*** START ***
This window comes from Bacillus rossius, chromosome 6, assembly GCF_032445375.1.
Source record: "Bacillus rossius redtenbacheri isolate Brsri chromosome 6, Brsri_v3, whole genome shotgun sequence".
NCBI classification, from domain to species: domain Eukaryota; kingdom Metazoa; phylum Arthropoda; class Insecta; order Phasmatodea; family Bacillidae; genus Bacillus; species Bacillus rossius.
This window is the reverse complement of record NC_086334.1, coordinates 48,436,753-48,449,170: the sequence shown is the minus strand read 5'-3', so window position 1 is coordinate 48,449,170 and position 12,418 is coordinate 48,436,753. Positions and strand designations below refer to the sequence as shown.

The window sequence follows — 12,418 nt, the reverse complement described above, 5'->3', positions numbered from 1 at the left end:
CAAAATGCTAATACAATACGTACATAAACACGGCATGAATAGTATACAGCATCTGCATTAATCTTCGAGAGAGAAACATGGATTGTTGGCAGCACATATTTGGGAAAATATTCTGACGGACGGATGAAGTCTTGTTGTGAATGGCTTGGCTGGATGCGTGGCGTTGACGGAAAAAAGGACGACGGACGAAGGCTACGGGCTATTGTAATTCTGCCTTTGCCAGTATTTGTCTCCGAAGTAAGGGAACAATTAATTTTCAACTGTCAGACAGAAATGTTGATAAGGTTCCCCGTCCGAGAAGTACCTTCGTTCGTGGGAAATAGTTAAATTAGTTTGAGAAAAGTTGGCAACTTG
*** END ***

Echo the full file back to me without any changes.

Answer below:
This window comes from Bacillus rossius, chromosome 6, assembly GCF_032445375.1.
Source record: "Bacillus rossius redtenbacheri isolate Brsri chromosome 6, Brsri_v3, whole genome shotgun sequence".
NCBI classification, from domain to species: domain Eukaryota; kingdom Metazoa; phylum Arthropoda; class Insecta; order Phasmatodea; family Bacillidae; genus Bacillus; species Bacillus rossius.
This window is the reverse complement of record NC_086334.1, coordinates 48,436,753-48,449,170: the sequence shown is the minus strand read 5'-3', so window position 1 is coordinate 48,449,170 and position 12,418 is coordinate 48,436,753. Positions and strand designations below refer to the sequence as shown.

The window sequence follows — 12,418 nt, the reverse complement described above, 5'->3', positions numbered from 1 at the left end:
CAAAATGCTAATACAATACGTACATAAACACGGCATGAATAGTATACAGCATCTGCATTAATCTTCGAGAGAGAAACATGGATTGTTGGCAGCACATATTTGGGAAAATATTCTGACGGACGGATGAAGTCTTGTTGTGAATGGCTTGGCTGGATGCGTGGCGTTGACGGAAAAAAGGACGACGGACGAAGGCTACGGGCTATTGTAATTCTGCCTTTGCCAGTATTTGTCTCCGAAGTAAGGGAACAATTAATTTTCAACTGTCAGACAGAAATGTTGATAAGGTTCCCCGTCCGAGAAGTACCTTCGTTCGTGGGAAATAGTTAAATTAGTTTGAGAAAAGTTGGCAACTTG